There are still remains of the sumptuous bath that was popularly known as Casa de las Tumbas (House of the Graves) near Elvira Street. At the beginning of the 20th century, the building conservation was complete, although it was divided among several owners that demolished it gradually. We can regret, above all, the loss of its wide temperate room, whose nine-pointed arches were supported by columns of diverse epochs.

We can tell a very similar story related to the bath located in the Albaicín’s Agua Street, the biggest the city ever had, and whose ruins, very fragmentated are spread today among four houses. Much worse luck befell the bath in the Arrabal de los Alfareros (Potter’s Quarter), whose last room was destroyed in 1967. It was a bath of huge dimensions from which some archaeological remains have been excavated lately. Much earlier, during the works undertaken to build the Gran Vía, the Baño de la Zapatería (Shoestore Baths) perished, even though it was well preserved and was distributed in several homes, it was hastily demolished before being properly studied.

Façade of the Maristán (Francisco Enríquez, towards 1843).

One of the buildings whose loss it the most painful in the Maristán, a hospital for the poor, built at the peak of Nasrid art. The building had a very beautiful façade whose reproduction to scale can be seen in the National Archaeological Museum, and a big rectangular yard from which a gallery is kept, as well as one half of the others. In the pond in the centre of the yard, there were two lions pouring water, which can be seen in the Alhambra Museum. The building had been a mint, a tenement, a military headquarters, and a jail. However, neither its historical nor its artistic value prevented its owner from demolishing during the middle of the 19th century. The most important remains that we keep as well as the detailed graphic documentation elaborated prior to its demolition justify its reconstruction.

. In order to accommodate the traders and peasants who went to the souk with their merchandise, alhóndigas, a sort of hostel named funduq in Morocco, were built. We only have kept one in Granada (as there were several) known as Corral del Carbón, headquarters of the Foundation El legado andalusí. According to architect Carlos Sanchez’s assumptions, it is probable that another one was in Plaza Nueva, the building that the Catholic monarchs turned into a hospital named de la Encarnación. A view of an imposing wooden balcony covering its façade stands out can be seen in engravings from the 18th century, and we also know that in its interior there were good frames as well as an austere patio. Unfortunately, it was demolished in 1944 to enlarge the square. The Alhóndiga Zaida was an old Nasrid building adapted to be a market, that was used by the settlers. Although in the 19th century it was found already transformed and diminished, it conserved very interesting Muslim remains until an accidental fire in 1856 destroyed it, which brought about the construction of the building El Suizo. We can see in the Alhambra Museum a beautiful capital from the 14th century which was lifted out of the ruins.

Plan of the setting of a sector in the Alcaicería (Juan Monserrat y Vergés, 1884).

Another fire destroyed the west part of the Alcaicería in 1843, while the east part was a victim, decades later, of the realignment of streets, which entailed the destruction of all the buildings, including the Silk Customs, which had an arch decorated with plaster and some interesting ceilings.

The Alcaicería was a section of the souk closed by doors to protect the valuable goods. Its narrow streets hosted two hundred small shops closed by wooden gates which could be disassembled and even used as eaves. In its intricate network there were very picturesque corners, and even a mosque that was rebuilt as a hermitage, a sacred action that Christians completed by placing niches over the entrance arches to access the place. The reconstruction of the Alcaicería from 1844 was mainly directed by architect José Contreras, popular for having started at the Alhambra a dynasty of restorationists who substituted the original ornaments with faithful copies. This skill of copying the plasterworks was used in the Alcaicería, rebuilt as a neo-Arab shopping arcade, whose shops were inspired by the structure of the tabernaeof the ancient Roman world. The new Alcaicería was very different from the Muslim one, but today we see it as a pioneer example of orientalist architecture that was to be so much in vogue in the coming decades.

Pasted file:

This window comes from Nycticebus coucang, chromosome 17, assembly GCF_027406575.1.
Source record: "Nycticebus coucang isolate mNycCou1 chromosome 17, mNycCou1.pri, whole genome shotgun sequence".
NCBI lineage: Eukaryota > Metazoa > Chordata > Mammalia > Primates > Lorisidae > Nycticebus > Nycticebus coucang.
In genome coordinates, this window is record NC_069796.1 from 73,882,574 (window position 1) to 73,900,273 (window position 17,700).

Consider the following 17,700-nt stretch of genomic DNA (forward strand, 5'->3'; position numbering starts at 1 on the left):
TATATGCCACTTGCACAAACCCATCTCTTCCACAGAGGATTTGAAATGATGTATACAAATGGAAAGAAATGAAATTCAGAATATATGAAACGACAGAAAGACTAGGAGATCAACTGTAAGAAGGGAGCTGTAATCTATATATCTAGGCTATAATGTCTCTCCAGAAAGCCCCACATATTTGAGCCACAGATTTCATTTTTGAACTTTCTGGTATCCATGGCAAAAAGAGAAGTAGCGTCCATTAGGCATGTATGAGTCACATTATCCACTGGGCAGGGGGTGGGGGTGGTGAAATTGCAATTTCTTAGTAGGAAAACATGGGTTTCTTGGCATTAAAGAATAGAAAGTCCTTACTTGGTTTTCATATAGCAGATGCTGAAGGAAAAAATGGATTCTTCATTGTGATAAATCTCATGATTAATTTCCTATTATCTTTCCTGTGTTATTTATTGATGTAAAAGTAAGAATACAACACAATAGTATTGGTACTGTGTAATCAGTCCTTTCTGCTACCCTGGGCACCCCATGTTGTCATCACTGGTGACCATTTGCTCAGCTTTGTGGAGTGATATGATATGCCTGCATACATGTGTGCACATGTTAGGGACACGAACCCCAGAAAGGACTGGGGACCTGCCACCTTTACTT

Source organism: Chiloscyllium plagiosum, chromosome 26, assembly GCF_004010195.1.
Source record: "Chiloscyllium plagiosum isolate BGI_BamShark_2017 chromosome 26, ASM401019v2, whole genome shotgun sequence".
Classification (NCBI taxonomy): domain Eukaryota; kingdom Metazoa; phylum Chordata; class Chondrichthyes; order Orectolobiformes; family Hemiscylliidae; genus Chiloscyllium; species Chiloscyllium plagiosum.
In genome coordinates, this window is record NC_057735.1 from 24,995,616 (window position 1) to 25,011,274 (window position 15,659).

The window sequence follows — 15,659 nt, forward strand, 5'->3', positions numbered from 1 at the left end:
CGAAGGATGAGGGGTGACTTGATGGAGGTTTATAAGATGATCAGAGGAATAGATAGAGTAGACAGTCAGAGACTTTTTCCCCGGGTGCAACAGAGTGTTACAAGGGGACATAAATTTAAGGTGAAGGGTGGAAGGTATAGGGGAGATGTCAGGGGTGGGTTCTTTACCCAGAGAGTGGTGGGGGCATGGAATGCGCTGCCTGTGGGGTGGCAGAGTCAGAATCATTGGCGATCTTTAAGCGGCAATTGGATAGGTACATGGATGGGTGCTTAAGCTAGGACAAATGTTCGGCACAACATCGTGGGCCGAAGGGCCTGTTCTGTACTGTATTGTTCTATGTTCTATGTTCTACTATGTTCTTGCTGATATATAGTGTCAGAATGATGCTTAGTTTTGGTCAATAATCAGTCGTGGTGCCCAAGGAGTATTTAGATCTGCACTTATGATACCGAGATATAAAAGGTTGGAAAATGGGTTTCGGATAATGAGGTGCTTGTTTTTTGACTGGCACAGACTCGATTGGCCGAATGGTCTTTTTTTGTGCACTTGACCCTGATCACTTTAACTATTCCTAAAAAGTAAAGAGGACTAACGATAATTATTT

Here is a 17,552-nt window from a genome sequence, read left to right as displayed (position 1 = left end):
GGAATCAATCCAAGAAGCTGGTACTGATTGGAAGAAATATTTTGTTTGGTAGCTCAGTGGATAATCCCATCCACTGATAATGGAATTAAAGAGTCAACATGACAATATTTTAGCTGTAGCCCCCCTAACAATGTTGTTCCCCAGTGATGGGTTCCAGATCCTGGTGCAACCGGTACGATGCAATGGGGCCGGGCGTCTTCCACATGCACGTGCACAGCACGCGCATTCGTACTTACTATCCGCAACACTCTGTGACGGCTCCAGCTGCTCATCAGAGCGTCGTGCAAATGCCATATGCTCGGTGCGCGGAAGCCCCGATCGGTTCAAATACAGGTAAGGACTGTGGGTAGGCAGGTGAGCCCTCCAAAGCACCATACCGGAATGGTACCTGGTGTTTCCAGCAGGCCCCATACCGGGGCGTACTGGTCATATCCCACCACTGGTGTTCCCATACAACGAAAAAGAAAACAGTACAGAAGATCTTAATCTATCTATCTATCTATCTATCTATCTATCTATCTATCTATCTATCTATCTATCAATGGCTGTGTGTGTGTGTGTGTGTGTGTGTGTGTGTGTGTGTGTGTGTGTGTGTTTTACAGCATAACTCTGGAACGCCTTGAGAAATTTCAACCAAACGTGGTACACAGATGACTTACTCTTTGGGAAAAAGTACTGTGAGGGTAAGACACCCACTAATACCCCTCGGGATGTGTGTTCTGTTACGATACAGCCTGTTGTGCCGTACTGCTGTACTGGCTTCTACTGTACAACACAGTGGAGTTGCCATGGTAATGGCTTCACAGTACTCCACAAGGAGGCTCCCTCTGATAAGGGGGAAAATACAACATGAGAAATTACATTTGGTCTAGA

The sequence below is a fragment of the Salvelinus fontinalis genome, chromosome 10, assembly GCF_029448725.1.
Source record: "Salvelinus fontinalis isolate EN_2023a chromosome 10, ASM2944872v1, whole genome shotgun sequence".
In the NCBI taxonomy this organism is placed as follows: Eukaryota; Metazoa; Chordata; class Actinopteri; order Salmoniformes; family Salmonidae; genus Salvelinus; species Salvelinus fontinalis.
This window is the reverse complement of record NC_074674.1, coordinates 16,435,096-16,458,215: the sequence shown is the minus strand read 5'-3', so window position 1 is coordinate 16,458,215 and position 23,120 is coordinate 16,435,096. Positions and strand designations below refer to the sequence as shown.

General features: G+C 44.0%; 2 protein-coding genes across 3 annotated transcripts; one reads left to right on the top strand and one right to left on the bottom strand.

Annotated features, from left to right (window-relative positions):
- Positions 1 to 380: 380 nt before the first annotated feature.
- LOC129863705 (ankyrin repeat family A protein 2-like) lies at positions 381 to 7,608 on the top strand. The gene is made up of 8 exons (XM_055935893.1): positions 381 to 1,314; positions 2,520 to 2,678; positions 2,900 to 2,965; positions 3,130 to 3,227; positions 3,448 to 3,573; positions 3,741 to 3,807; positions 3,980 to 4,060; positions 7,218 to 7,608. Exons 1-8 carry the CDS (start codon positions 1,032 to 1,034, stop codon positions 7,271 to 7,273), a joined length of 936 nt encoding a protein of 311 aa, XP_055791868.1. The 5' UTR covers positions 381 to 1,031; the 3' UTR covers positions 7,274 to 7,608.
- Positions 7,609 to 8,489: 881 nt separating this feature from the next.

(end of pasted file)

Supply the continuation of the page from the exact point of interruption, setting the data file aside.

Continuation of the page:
When a building is demolished, a piece of the story of a city and the people who inhabited it is lost. If that building is part of a city that was the capital of the Zirid Taifa Kingdom, of the Almoravid and Almohad Al-Andalus, and of the Nasrid Kingdom, then we are talking about the loss of an important chapter of the Spanish medieval history. The tragedy of the destruction of historic heritage is almost always due to narrow reasons like an individual’s speculation or the mimetic matching to a passing fashion. With regard to the many voices that have been raised, and that are still being raised in Spain to denounce the urban problems of historic cities or to justify that destruction is the price we inevitably must pay for progress, suffice to point out that the challenge that preservation has always presented in Granada is nothing but a bagatelle beside the ones that Venice has had to face, and however, the conservation of the Italian city is much better, and nobody will dispute that it has been for good.

Since the times when Romanticism became the frame of reference for Granada, the three main elements of its amazing layout have suffered a variety of fates. The need of preserving the Alhambra has led to a broad consensus, and its state of conservation is excellent. The wild and contrasting landscape that surrounded the city underwent a more dire fate, for it has been the victim of severe ravages. Referring to the picturesque city, we have undertaken an overview of the losses that the medieval heritage has suffered and is arguably neither small nor secondary.

The Romantic travellers knew buildings in a seemingly irreversible deterioration, like the Corral del Carbón and El Bañuelo, which are now restored and open to the public, a fact that we are proud of. Yet it is a shame, however, that we cannot cross the bridges of the Riberilla, sit in a gazebo at the Cetti Meriem palace, or see ourselves reflected on the pond of the Maristán.


Juan Manuel Barrios Rozúa
Professor at the High Technical School of Architecture of Granada,
and author of the book Guía de la Granada desaparecida (Comares Publishing house, 1999).

Share This